They say that motorcycling in the rain isn’t any fun. They are wrong. Motorcycling in the rain is difficult, intense and dangerous. It’s immensely challenging. It’s also immensely rewarding.
The problem is, I am currently too comfortable. After seven hours, my butt is still feeling good, my arms aren’t sore, my spirits are high. So too, on this downhill section, is my speed. So deceptive is this Yamaha FJR1300 that I barely bother to glance at my speedo when I spot the cop in the distance.
“Why’d you stop?” are his first words. He’s almost chuckling. He seems jovial.
“Because you pulled me over.”
The police officer smiles more broadly. He’s not used to motorcyclists actually stopping. Apparently in this part of far-eastern Ontario if you are lit up by the po-po you gun it and go. At 34-years-old with a family and a career I care about, I’m not into that sort of stuff.
Besides, I can’t have been going that quick.
“Say, does that thing tell you how fast you’re going?”
“Well, yes, about [slightly illegal speed].”
“When you saw me you were, what about down the hill?”
“Um, I don’t know to be fair, I was kind of just following the flow of the road.”
“Yeah, it’s nice new pavement. You were doing [much more illegal speed than I thought].”
He asked me what my traffic record was like. I told him this would be my first Canadian ticket.
“It’s not going to be a ticket.”
The officer went on to explain that he could tell I wasn’t hooning, he knew there was little traffic around and the only thing bordering the roads was fenced-in bushland. In short, my indiscretion was understandable and inconsequential in the scheme of things.
In fact, it soon became apparent he’d really only pulled me over to look at the bike.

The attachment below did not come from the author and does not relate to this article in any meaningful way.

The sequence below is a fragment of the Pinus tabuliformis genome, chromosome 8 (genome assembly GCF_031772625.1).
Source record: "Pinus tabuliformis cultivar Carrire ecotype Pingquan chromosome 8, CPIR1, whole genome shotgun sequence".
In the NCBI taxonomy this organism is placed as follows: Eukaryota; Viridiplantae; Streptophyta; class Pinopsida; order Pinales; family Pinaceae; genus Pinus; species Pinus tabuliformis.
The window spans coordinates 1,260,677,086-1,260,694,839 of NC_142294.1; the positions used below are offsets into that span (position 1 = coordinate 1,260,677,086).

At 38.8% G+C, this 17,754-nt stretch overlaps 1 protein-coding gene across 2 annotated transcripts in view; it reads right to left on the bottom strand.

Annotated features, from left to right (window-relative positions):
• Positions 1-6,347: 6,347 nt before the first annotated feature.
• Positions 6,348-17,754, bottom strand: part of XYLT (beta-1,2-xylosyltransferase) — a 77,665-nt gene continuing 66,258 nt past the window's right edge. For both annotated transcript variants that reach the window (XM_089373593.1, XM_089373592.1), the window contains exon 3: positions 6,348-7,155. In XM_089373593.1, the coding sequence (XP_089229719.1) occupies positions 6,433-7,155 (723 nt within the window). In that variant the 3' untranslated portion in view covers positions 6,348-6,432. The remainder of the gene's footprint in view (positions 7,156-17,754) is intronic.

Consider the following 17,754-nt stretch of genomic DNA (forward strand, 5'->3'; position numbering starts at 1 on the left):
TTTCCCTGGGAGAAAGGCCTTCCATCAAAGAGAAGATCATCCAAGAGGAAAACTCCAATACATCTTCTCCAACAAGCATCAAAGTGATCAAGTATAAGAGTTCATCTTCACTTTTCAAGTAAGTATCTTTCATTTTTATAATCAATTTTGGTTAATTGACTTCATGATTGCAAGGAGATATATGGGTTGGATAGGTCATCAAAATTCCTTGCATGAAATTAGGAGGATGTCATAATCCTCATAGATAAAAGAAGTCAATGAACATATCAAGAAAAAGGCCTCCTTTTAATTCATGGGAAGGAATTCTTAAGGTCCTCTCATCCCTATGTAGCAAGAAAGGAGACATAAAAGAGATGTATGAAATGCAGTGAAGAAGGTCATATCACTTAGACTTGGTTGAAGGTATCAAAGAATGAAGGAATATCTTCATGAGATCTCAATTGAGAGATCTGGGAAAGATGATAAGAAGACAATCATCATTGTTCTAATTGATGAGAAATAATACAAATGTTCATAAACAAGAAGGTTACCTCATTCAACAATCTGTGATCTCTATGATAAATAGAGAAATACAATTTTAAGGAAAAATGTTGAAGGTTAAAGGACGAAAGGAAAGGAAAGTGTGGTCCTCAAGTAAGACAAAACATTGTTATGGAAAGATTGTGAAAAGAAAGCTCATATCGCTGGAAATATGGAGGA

Our law and order professional is in the market. He’s nearing retirement and a move out to Victoria, British Columbia, is on the cards. Out there the roads are more interesting, the weather more conducive to riding.
Sport tourers are big business among the Victoria set, so I’m not surprised he’s interested in this one. Right now my friendly Constable is surprised about the lack of panniers. I’d taken them off, having once snagged one on a fence post and damaged a Kawasaki Concours, so I was gun shy.
What I didn’t tell him was I intended to throw this bike around a bit once the GPS showed me the good roads – and I thought the bike would be more fun sans baggage.
Besides, my wife and daughter were headed to the same place I was in a car, so I’d given them my luggage. I’d like to think the lower weight and lack of bags helped my fuel economy too.
Our destination? Trois-Rivières in Quebec for the Grand Prix of Trois-Rivières.
I was going the long way, guided by my TomTom Rider 400 – a review of which is coming soon – to follow the twistiest and most fun roads. My route would take me from Toronto, up through Mont-Tremblant and then back over to Trois-Rivières. All up, some 11 hours on the bike. The GPS unit took a bit of finagling to mount as the odd-shaped handlebars left me with nowhere to mount it. Instead I had to remove one side of the left-side instrument mount and use half the mount from the GPS to make it work.
The thing about motorbikes is not only that they incentivize you to take the long way and enjoy the journey, but you’re more connected to your surroundings too. That’s probably why I spotted this tree full of shoes somewhere just inside the Ontario border. I still don’t know why it exists, but it does.